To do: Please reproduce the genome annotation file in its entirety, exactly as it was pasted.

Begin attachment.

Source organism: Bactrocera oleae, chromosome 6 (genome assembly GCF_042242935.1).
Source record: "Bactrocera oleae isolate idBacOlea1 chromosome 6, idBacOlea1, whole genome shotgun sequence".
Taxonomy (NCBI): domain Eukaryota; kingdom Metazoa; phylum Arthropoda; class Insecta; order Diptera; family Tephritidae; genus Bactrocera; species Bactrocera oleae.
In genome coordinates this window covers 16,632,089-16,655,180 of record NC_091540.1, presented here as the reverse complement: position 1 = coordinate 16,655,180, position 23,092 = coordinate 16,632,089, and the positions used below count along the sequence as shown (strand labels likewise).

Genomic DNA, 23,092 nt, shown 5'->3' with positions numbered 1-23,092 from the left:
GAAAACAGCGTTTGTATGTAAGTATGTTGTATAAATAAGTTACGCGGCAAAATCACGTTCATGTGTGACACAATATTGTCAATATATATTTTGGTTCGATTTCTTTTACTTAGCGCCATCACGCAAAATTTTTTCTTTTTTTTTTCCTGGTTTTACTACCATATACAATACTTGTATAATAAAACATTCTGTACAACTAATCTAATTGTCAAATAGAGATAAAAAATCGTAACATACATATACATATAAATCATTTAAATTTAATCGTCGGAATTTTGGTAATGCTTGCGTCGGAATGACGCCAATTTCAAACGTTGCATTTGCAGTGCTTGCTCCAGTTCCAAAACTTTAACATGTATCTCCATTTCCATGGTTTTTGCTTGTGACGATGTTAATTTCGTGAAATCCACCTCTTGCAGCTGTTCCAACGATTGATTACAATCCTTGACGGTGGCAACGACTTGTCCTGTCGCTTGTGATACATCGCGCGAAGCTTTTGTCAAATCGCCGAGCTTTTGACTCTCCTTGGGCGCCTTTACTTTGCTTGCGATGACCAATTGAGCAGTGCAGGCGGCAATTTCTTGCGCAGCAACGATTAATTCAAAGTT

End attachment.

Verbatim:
Source organism: Bactrocera oleae, chromosome 6 (genome assembly GCF_042242935.1).
Source record: "Bactrocera oleae isolate idBacOlea1 chromosome 6, idBacOlea1, whole genome shotgun sequence".
Taxonomy (NCBI): domain Eukaryota; kingdom Metazoa; phylum Arthropoda; class Insecta; order Diptera; family Tephritidae; genus Bactrocera; species Bactrocera oleae.
In genome coordinates this window covers 16,632,089-16,655,180 of record NC_091540.1, presented here as the reverse complement: position 1 = coordinate 16,655,180, position 23,092 = coordinate 16,632,089, and the positions used below count along the sequence as shown (strand labels likewise).

Genomic DNA, 23,092 nt, shown 5'->3' with positions numbered 1-23,092 from the left:
GAAAACAGCGTTTGTATGTAAGTATGTTGTATAAATAAGTTACGCGGCAAAATCACGTTCATGTGTGACACAATATTGTCAATATATATTTTGGTTCGATTTCTTTTACTTAGCGCCATCACGCAAAATTTTTTCTTTTTTTTTTCCTGGTTTTACTACCATATACAATACTTGTATAATAAAACATTCTGTACAACTAATCTAATTGTCAAATAGAGATAAAAAATCGTAACATACATATACATATAAATCATTTAAATTTAATCGTCGGAATTTTGGTAATGCTTGCGTCGGAATGACGCCAATTTCAAACGTTGCATTTGCAGTGCTTGCTCCAGTTCCAAAACTTTAACATGTATCTCCATTTCCATGGTTTTTGCTTGTGACGATGTTAATTTCGTGAAATCCACCTCTTGCAGCTGTTCCAACGATTGATTACAATCCTTGACGGTGGCAACGACTTGTCCTGTCGCTTGTGATACATCGCGCGAAGCTTTTGTCAAATCGCCGAGCTTTTGACTCTCCTTGGGCGCCTTTACTTTGCTTGCGATGACCAATTGAGCAGTGCAGGCGGCAATTTCTTGCGCAGCAACGATTAATTCAAAGTT